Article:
A paper by a junior scholar greatly impressed me. I thought it should be published. A distinguished philosopher did not share my view: ‘It’s warmed-over Rawls,’ he wrote, in a curt letter of rejection.
Now, I could see for myself that the central claim of the paper wasn’t completely new. But it was, I thought, completely true. And its case for a familiar truth was different from—though not inconsistent with—other arguments to the same conclusion. So why the obsession with the new?
This misery has company elsewhere, including in the social sciences. I do not only mean that, when others try to replicate famous ‘findings’, they cannot get the same results. I mean that hardly anyone tries to replicate anything. You can see why. Replication is expensive and unoriginal. Editors do not fight over a paper that argues that the findings of an earlier paper are all correct. Hence, there is a high prior probability that a lot of what finds its way into print is rubbish. (And then that rubbish is cited, and the citations re-cited, by philosophers who want their work to be ‘continuous with’ the advanced social sciences.)
In the humanities we do not have the excuse that originality is cheaper than replication. Admittedly, some of our work is not truth-apt, and some that is truth-apt is not truth-oriented (for instance, because it is bullshit). But I imagine that most of us hope that our claims about things like justice or law are, if not true, then true-ish. Yet our collective behaviour reveals a strong preference for the new over the (merely) true.
In my own fields, the pursuit of novelty has bad effects: one can be pretty sure that the next general theory of law will be more daft than the last one. And in moral and political philosophy writers continually ‘discover’ principles that no one in the history of humanity ever heard of.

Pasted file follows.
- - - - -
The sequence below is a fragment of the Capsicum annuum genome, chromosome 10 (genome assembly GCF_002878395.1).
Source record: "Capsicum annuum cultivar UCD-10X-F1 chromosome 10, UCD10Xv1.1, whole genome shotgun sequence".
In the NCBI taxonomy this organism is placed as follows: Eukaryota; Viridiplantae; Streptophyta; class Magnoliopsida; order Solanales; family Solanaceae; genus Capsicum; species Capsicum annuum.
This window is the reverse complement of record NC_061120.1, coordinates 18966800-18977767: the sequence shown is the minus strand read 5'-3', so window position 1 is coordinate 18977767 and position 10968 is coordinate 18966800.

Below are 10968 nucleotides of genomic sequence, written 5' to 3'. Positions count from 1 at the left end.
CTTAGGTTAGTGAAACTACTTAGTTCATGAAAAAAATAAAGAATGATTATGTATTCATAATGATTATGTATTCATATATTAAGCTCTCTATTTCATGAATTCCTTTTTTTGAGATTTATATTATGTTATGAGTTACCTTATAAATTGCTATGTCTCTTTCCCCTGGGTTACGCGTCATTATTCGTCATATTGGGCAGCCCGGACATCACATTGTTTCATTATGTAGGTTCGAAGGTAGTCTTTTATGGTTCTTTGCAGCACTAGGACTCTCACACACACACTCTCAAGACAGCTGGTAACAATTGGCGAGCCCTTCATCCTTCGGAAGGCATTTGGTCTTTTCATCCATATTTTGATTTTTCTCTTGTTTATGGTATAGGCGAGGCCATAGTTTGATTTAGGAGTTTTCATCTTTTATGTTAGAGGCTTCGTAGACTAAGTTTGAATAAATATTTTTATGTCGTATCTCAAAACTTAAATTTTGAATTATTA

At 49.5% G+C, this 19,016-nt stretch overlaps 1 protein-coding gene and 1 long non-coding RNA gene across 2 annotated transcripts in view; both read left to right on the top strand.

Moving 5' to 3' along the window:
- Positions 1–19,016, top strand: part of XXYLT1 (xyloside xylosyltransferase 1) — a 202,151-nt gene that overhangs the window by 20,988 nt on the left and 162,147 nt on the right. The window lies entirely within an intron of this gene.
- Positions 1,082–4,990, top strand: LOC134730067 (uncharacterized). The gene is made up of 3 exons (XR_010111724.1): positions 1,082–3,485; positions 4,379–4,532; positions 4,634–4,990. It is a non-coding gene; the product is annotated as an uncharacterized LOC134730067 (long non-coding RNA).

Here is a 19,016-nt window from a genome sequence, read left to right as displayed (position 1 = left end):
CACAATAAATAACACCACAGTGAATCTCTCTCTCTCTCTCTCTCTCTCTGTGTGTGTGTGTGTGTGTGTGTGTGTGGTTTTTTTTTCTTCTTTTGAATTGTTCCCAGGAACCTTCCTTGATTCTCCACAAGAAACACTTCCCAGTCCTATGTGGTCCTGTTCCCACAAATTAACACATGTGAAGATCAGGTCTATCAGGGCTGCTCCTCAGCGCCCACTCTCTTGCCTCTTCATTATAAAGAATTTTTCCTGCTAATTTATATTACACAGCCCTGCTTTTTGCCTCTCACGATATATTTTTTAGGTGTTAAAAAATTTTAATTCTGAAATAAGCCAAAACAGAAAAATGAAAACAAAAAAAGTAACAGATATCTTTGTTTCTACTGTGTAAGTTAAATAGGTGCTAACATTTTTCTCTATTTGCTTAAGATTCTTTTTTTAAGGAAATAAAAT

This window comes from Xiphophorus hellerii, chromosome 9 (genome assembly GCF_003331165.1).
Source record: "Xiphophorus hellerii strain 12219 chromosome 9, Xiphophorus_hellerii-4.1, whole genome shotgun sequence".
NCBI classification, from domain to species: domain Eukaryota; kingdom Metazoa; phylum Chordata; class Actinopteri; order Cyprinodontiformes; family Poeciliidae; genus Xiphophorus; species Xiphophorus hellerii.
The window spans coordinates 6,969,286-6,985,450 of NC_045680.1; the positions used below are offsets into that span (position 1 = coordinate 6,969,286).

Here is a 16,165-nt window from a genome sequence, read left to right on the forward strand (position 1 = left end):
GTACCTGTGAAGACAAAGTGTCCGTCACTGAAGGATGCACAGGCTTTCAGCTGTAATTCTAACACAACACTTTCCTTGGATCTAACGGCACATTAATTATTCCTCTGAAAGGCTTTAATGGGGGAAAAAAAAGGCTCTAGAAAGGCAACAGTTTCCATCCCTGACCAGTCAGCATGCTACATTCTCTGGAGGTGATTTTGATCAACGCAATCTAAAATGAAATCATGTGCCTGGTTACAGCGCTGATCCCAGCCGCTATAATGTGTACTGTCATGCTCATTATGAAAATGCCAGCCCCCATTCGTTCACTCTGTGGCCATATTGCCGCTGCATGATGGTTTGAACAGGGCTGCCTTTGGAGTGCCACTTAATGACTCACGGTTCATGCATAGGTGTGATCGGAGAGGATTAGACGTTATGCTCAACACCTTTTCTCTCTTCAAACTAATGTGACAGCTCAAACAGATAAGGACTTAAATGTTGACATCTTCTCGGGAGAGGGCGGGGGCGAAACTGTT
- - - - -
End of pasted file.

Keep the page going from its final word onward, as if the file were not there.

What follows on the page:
The novelty-fetish has further knock-on effects. It isn’t enough for ideas to be new; others need to acknowledge that they are new, so small novelties get over-emphasised, and the errors of past writers exaggerated. No longer are others merely mistaken, misguided, or muddled—their claims must be ‘ridiculous’, ‘disgraceful’, or ‘ludicrous’. These epithets have various meanings, but they have a common use. They are all ways of pleading, ‘Don’t read him! Read me, me, ME!’
Though not excusable, this is understandable. Most of us write for a serious audience of a few hundred, of whom maybe a couple of dozen actually engage our work. (Legal and political theorists who imagine they have ‘impact’ in the halls of power, or even literature, mostly live in a hall of mirrors.) To lose a few precious readers to the judgment that our work is warmed-over Rawls (or Mill, or Marx…) feels like an amputation without anaesthetic.
We need to get over that. David Hume exaggerated when he wrote of political philosophy that, ‘New discoveries are not to be expected in these matters.’ But he was not ridiculously, ludicrously, or disgracefully mistaken. Here as elsewhere, Hume was mostly right—though with some one-sided over-emphasis. And there was nothing new in that either.